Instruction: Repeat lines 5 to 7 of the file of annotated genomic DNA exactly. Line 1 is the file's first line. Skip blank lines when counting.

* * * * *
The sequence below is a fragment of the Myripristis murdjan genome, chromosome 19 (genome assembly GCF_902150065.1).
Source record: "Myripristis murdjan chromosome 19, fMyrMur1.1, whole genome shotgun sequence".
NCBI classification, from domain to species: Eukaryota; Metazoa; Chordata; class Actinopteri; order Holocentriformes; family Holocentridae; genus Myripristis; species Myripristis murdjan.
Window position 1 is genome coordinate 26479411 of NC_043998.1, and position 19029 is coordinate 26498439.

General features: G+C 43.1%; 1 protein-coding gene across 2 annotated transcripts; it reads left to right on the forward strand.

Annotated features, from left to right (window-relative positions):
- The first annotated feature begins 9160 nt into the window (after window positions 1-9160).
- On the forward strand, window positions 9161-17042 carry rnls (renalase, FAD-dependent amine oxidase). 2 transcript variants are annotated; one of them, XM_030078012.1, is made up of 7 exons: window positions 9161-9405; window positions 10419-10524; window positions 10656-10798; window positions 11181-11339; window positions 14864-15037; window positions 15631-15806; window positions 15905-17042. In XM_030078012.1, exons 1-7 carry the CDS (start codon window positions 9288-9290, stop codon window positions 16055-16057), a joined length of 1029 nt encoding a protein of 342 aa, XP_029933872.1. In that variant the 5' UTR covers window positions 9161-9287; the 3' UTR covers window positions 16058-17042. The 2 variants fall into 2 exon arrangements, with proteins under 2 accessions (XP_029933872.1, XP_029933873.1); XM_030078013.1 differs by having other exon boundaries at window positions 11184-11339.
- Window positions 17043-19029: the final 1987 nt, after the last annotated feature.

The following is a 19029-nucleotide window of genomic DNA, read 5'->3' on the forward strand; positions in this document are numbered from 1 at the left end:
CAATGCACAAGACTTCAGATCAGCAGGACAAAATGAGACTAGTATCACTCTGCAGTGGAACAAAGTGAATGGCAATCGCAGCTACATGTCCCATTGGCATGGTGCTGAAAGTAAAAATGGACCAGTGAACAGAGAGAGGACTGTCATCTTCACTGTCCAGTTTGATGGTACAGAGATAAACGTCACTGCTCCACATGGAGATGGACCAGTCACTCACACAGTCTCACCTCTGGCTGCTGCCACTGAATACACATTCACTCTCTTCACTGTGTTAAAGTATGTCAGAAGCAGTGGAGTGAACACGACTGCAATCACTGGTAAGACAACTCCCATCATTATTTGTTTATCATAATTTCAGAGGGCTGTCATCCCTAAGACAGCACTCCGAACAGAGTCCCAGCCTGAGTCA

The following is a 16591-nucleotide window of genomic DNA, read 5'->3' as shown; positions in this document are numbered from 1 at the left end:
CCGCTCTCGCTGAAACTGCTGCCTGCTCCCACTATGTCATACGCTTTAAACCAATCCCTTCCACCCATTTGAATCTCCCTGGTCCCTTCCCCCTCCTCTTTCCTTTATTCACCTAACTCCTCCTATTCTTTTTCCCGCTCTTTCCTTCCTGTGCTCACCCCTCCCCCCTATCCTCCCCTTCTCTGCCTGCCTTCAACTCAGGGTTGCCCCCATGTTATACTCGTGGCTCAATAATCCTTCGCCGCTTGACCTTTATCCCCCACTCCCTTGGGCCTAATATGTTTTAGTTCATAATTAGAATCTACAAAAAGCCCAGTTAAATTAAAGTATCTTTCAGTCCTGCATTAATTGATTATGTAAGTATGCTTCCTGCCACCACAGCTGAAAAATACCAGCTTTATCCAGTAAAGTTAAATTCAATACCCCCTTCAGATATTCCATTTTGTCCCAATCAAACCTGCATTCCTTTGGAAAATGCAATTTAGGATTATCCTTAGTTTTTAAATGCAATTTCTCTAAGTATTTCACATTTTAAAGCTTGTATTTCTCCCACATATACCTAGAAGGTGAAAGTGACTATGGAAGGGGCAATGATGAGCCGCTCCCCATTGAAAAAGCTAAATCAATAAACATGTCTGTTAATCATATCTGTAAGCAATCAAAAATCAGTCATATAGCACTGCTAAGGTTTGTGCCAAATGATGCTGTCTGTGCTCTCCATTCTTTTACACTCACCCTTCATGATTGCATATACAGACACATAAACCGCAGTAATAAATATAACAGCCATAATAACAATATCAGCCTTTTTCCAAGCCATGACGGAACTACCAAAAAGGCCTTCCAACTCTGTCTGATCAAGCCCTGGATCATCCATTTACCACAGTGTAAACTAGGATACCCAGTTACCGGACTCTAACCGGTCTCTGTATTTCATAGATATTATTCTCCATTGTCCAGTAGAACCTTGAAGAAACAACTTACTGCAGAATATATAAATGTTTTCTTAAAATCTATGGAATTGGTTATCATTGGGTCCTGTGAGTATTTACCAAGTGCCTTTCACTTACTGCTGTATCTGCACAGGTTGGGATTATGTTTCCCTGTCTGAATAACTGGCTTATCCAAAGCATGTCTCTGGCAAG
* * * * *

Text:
General features: G+C 43.1%; 1 protein-coding gene across 2 annotated transcripts; it reads left to right on the forward strand.

Annotated features, from left to right (window-relative positions):
- The first annotated feature begins 9160 nt into the window (after window positions 1-9160).